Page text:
Language Of The Maker Movement: 38 Terms For Teachers
As the maker movement in culture moves from MacGyver jokes and what Noah did when Allie left him in The Notebook to something with a bit more academic and cognitive credibility, it has also begun to creep in to the education space.
As with any niche, there is specialized language–jargon–that may keep things murky for you. The 38 terms below by no means represent an exhaustive collection. (There are dozens of gadgets, circuit boards, and digital, robotic, and electrical wizardry we left on the cutting room flow.) But for most teachers in most circumstances, it should serve as a nice starting point.
(Which reminds us–here is a similar post on neurological terms in education.)
1. 3D Printing
The printing of objects rather than paper. (One day this will almost certainly include human organs, so there’s that.)
A very early build, or model; “alpha” products can come in a variety of states of production, from completely unfinished to nearly ready for beta testing
“An open-source electronic prototyping platform.” (see arduino.cc)
A build that lacks polish and refinement, but is mostly functional and ready for more widespread testing
A metalsmith that crafts metal objects with elemental tools (e.g., steel, water, hammers); the O.G.s of makers
A flaw in design or execution, often referring to an error in computer code.
The collection of alphanumeric characters in certain computing languages to produce software, including apps, games, and web design
The combination of two or more ingredients to make something new; see everything from cooking to Minecraft
A machine used to precisely cut and shape physical materials, including metal and wood
Strategic decisions for a specific purpose–project-based learning, for example.
The design, study of, and experimentation with hardware (of any size) energized by electricity (of any amount)
To strategically probe, analyze, break, or hi-jack; a revision of existing software or hardware to make it perform in a way other than it was designed
A digital or physical space where one or more hackers adjust existing designs for a variety of purposes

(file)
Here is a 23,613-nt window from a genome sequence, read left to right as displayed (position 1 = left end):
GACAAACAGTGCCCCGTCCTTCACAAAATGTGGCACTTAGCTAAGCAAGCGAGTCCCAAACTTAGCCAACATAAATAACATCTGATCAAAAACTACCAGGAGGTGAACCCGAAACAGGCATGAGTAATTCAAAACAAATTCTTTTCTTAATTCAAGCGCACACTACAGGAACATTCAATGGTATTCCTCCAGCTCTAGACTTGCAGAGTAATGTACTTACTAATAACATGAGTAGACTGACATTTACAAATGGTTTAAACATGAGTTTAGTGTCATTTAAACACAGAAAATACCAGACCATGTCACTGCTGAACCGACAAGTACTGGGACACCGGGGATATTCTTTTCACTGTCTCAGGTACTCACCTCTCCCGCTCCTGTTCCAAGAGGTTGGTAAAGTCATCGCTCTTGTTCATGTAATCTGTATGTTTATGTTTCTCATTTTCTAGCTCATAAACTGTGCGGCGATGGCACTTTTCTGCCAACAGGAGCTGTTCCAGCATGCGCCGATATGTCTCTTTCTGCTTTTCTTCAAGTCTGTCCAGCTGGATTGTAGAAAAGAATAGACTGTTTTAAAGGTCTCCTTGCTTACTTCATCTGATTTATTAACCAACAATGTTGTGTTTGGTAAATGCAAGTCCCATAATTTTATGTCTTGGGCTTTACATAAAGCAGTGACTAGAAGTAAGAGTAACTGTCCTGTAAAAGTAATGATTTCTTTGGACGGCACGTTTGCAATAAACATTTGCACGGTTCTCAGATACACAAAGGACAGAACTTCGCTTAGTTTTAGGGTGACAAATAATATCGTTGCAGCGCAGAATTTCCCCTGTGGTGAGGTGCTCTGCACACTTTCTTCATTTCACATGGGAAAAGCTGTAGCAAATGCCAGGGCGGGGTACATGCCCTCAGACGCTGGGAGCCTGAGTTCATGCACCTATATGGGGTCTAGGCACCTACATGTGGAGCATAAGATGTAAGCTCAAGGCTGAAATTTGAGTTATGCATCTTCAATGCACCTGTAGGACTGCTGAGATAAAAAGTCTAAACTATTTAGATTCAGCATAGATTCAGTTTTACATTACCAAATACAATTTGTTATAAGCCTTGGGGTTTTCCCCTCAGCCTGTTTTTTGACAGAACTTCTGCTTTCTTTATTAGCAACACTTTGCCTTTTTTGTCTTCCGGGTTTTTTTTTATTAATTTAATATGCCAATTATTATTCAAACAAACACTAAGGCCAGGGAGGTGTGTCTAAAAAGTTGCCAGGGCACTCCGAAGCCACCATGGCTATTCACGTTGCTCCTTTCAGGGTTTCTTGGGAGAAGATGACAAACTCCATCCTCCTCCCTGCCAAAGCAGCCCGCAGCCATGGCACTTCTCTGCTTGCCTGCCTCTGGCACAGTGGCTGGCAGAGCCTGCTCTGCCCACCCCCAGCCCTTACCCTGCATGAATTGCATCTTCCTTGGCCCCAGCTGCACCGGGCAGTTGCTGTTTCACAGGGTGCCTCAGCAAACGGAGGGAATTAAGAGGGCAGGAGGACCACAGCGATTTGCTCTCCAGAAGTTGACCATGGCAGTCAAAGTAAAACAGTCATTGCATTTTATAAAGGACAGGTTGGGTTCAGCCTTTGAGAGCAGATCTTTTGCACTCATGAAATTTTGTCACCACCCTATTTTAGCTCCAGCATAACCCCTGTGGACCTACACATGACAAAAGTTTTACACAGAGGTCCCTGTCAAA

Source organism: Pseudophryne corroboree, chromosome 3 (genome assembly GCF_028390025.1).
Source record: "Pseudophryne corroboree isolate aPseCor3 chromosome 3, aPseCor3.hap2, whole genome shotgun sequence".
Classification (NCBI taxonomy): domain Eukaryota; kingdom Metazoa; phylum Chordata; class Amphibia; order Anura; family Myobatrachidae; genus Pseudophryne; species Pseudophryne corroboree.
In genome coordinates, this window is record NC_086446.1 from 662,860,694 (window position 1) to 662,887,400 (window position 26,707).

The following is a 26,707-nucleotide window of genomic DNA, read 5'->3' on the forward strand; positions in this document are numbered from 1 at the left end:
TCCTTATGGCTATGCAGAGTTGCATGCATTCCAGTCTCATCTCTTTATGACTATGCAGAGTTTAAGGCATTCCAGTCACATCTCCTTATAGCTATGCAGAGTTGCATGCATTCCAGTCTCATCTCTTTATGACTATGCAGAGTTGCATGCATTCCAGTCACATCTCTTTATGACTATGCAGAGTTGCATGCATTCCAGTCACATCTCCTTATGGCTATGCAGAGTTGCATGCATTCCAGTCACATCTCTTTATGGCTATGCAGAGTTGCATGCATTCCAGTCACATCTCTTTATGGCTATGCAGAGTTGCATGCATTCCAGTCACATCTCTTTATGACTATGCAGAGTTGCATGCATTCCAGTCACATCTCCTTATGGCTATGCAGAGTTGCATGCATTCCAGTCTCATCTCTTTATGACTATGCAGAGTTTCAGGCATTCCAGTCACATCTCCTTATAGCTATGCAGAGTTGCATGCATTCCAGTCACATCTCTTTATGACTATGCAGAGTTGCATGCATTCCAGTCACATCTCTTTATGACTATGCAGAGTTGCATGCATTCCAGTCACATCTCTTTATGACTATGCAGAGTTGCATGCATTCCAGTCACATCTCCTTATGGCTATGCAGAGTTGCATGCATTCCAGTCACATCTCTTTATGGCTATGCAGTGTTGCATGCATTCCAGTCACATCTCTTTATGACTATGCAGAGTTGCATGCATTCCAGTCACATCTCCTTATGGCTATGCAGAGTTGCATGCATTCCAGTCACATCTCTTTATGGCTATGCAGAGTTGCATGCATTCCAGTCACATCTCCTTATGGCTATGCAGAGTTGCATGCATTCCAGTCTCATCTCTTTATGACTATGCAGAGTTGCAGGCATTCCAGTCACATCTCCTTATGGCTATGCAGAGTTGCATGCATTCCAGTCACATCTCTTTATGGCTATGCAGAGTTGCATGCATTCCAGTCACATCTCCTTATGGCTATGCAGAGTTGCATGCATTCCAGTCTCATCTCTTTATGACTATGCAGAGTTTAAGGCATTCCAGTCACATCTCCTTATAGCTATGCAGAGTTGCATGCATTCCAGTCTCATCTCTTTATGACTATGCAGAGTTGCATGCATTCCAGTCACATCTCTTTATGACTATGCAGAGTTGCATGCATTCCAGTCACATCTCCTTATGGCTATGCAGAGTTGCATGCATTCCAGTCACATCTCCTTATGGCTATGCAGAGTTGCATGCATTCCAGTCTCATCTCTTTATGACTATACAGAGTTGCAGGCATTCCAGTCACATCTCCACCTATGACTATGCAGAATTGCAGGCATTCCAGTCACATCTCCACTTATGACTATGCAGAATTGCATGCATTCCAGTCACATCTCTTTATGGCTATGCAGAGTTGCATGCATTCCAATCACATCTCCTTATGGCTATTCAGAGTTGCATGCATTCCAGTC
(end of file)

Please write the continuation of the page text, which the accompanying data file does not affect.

How/where a user interacts with software or hardware
To create something that didn’t exist before
To update a design—e.g., with new features, functions, elegance, etc.
A mental state characterized by autonomy, creativity, and full cognitive immersion
A pre-designed set of materials, often “turn-key,” ready to assemble
22. Laser Scanner
Laser hardware that can creates a 3D digital representation of a physical environment; also called a 3D scanner
To move from design to product; to build, craft, conjure, code, or otherwise manifest
A garage space, classroom corner, workbench, design lab, or other area where the actual physical construction of designs occur
The diverse and working ingredients of making–paper, cardboard, blocks, wires, circuit boards, gears, batteries, USB, paint, wood, rubber, etc.
27. Metal and Wood Crafting
The creation of traditionally crafted items, including cabinets, gates, lamps, and other often functional products
The use of an existing ‘design’ for new design ideas
A philosophy of sharing (ideas, resources, and approaches) and transparency (designs, failures, and successes)
30. Open Source
The communal building and iteration of existing software or hardware; the formal practice of sharing design
An underlying tone of “making,” and a critical dynamic of the Maker Movement
The first example of a design; an early model built for testing purposes
33. Reverse Engineering
The discovery of design thinking and function through the analysis—and sometimes deconstruction—of existing functioning models; unbuilding stuff to see how it’s made
The use of mechanized and humanoid
A maker usually specializing in metal
The playful and curious interaction between a maker and their “things”
A kit ready complete with everything necessary to function.
38. Rapid Prototyping
The approach of design through refinement; creating an often crude alpha model for the purpose of testing; this approach is characterized by a fast development cycle and long-term iteration, rather than extended development leading towards a production-ready product
*previously published at TeachThought.com